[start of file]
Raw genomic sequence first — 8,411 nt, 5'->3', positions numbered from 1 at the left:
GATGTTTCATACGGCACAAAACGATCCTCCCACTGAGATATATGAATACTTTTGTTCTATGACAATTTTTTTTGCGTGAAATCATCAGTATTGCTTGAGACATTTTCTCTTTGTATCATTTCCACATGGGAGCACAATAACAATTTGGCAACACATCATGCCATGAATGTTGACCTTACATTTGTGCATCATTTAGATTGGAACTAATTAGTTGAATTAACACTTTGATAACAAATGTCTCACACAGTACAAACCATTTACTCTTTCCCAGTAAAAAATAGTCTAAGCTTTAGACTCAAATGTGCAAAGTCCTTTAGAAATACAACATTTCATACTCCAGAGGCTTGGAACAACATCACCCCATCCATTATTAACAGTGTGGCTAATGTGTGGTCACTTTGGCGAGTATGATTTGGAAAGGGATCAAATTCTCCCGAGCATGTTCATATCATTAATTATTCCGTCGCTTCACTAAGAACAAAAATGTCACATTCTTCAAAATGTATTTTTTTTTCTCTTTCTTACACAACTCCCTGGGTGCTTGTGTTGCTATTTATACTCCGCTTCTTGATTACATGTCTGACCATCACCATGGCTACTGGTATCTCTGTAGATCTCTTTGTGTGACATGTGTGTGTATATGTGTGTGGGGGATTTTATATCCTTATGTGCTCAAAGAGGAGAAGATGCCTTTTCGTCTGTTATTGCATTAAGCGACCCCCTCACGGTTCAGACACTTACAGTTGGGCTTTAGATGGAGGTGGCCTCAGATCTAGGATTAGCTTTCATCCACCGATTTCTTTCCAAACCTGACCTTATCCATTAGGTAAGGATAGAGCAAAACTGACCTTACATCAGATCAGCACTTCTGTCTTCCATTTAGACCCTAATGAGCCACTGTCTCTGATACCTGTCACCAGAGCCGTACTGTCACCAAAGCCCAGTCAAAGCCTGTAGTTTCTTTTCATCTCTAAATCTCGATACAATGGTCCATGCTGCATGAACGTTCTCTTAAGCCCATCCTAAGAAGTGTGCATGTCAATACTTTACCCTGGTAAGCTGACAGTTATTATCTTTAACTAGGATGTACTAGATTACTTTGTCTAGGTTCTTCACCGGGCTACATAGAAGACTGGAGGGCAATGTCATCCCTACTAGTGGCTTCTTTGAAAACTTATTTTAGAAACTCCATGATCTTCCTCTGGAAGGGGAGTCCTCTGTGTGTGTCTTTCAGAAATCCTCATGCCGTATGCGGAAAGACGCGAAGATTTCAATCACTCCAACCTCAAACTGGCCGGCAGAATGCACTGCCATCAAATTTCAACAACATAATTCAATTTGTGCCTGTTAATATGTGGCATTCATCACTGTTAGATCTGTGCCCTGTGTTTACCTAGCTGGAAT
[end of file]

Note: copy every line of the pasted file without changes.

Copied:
Raw genomic sequence first — 8,411 nt, 5'->3', positions numbered from 1 at the left:
GATGTTTCATACGGCACAAAACGATCCTCCCACTGAGATATATGAATACTTTTGTTCTATGACAATTTTTTTTGCGTGAAATCATCAGTATTGCTTGAGACATTTTCTCTTTGTATCATTTCCACATGGGAGCACAATAACAATTTGGCAACACATCATGCCATGAATGTTGACCTTACATTTGTGCATCATTTAGATTGGAACTAATTAGTTGAATTAACACTTTGATAACAAATGTCTCACACAGTACAAACCATTTACTCTTTCCCAGTAAAAAATAGTCTAAGCTTTAGACTCAAATGTGCAAAGTCCTTTAGAAATACAACATTTCATACTCCAGAGGCTTGGAACAACATCACCCCATCCATTATTAACAGTGTGGCTAATGTGTGGTCACTTTGGCGAGTATGATTTGGAAAGGGATCAAATTCTCCCGAGCATGTTCATATCATTAATTATTCCGTCGCTTCACTAAGAACAAAAATGTCACATTCTTCAAAATGTATTTTTTTTTCTCTTTCTTACACAACTCCCTGGGTGCTTGTGTTGCTATTTATACTCCGCTTCTTGATTACATGTCTGACCATCACCATGGCTACTGGTATCTCTGTAGATCTCTTTGTGTGACATGTGTGTGTATATGTGTGTGGGGGATTTTATATCCTTATGTGCTCAAAGAGGAGAAGATGCCTTTTCGTCTGTTATTGCATTAAGCGACCCCCTCACGGTTCAGACACTTACAGTTGGGCTTTAGATGGAGGTGGCCTCAGATCTAGGATTAGCTTTCATCCACCGATTTCTTTCCAAACCTGACCTTATCCATTAGGTAAGGATAGAGCAAAACTGACCTTACATCAGATCAGCACTTCTGTCTTCCATTTAGACCCTAATGAGCCACTGTCTCTGATACCTGTCACCAGAGCCGTACTGTCACCAAAGCCCAGTCAAAGCCTGTAGTTTCTTTTCATCTCTAAATCTCGATACAATGGTCCATGCTGCATGAACGTTCTCTTAAGCCCATCCTAAGAAGTGTGCATGTCAATACTTTACCCTGGTAAGCTGACAGTTATTATCTTTAACTAGGATGTACTAGATTACTTTGTCTAGGTTCTTCACCGGGCTACATAGAAGACTGGAGGGCAATGTCATCCCTACTAGTGGCTTCTTTGAAAACTTATTTTAGAAACTCCATGATCTTCCTCTGGAAGGGGAGTCCTCTGTGTGTGTCTTTCAGAAATCCTCATGCCGTATGCGGAAAGACGCGAAGATTTCAATCACTCCAACCTCAAACTGGCCGGCAGAATGCACTGCCATCAAATTTCAACAACATAATTCAATTTGTGCCTGTTAATATGTGGCATTCATCACTGTTAGATCTGTGCCCTGTGTTTACCTAGCTGGAAT